Sunday, August 13, 2006

A bit more on this "abuse" business

An interesting list of "Lies Abusers Tell."

Some of them are very familiar and easily recognizable as abuse:

I wouldn't hit you if you weren't so bad.

Don't talk about your experience with my drinking/drug use/abuse because it will embarrass me. Don't tell anyone about this. It's our little secret. I'll kill you if you tell.

I bought you X, but you owe me because you didn't earn it.

You'd be a lot nicer if you weren't such a bitch.

Nice girls don't dress that way/have sex/yell/go anywhere alone.

You're a slut.

You're bad. You're worthless. You're ugly.

Your mother/sister won't give me this, and I/men need it.

You know you like it; what are you trying to get from me by resisting?

Your asking not to be touched isn't a good reason for me not to touch you.



...and some, well. Hmm. Hmm.


You ought to be ashamed of yourself!!

You made me mad. You provoked me. You made me do it.

I can't believe how selfish you are.

Never hurt anyone's feelings. If you do, you're bad.

That's not what you meant. I know what you really meant.

You shouldn't feel that way. You shouldn't think that way.

I'm not going to talk to you until you apologize.

I only have your best interests at heart.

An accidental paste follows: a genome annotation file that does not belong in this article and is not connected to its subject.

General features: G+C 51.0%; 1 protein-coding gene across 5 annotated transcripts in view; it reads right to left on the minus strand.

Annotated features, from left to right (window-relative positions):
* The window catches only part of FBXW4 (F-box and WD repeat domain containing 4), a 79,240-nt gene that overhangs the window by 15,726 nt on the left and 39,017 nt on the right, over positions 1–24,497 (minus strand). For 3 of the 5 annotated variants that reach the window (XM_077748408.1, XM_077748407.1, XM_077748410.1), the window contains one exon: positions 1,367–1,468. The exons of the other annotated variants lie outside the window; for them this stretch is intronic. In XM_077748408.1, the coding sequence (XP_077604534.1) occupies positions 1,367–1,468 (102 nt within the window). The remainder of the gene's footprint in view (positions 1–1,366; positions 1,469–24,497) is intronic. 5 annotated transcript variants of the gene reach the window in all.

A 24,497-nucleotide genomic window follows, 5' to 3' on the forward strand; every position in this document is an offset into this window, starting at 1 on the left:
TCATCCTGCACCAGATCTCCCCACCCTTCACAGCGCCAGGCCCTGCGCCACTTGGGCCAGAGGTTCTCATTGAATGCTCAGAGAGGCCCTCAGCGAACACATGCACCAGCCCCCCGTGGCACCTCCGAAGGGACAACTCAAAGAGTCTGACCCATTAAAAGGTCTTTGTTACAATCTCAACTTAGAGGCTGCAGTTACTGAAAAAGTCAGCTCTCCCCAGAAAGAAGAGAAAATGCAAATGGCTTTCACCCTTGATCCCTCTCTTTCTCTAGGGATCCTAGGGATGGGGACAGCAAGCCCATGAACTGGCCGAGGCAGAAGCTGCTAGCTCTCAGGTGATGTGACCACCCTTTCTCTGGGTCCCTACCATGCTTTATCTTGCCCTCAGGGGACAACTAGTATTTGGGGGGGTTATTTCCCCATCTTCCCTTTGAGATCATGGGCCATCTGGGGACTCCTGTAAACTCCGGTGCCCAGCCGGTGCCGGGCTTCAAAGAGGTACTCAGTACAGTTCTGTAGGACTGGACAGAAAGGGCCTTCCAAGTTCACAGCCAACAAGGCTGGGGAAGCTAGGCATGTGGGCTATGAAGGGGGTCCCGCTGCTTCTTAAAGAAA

That's just the way your [abuser] is. You shouldn't let them bother you.

You just need to try harder. You just need to stop letting your feelings get hurt.

You never... You always...

I'm only doing this for your own good.

8 comments:

Amber said...

Wow. Thanks for posting this.

In the years I've spent in therapy, it took me a looooong time to recognize a lot of the stuff on that list as abuse. And in a lot of ways I am still working on some of it. I think it's important for people to be reminded that a lot of the stuff we (especially women) just accept is abuse. For example, I can't tell you how many times growing up I heard...

"I can't believe how selfish you are."

"You ought to be ashamed of yourself."

"You shouldn't feel that way. You shouldn't think that way."

"You need to stop letting your feelings get hurt."

... and never thought of it as abuse. It's just the way things were.

Spill The Beans said...

The second list is my childhood, in a nutshell. It's also my adult relationship to my parents, until in the last year or so i began to stand my ground.

It's no wonder I ended up married to a guy who was equally manipulative.

Sage said...

"I was only kidding. Don't be so sensitive." Or, my favourite is when someone actively and obviously flirts in front of his/her partner, then says, "Don't be so insecure." It says, if you think poorly of me, it's because of your own lack of self-esteem; and, if I do end up screwing around on you, it's because your poor self-esteem drove me to it. Priceless.

"I know what you really meant, think, feel..." bothers me the most. I've got a few women in my life who often use this one, and I really have to fight to be heard by them. Some people just see the stereotype of a person and expect one type of response, and can't get their heads around the fact that not everyone can be so easily pigeonholed.

But I won't play with someone who's being a jerk until the behaviour changes and s/he recognizes said jerkishness and sincerely apologises. I call it setting boundaries.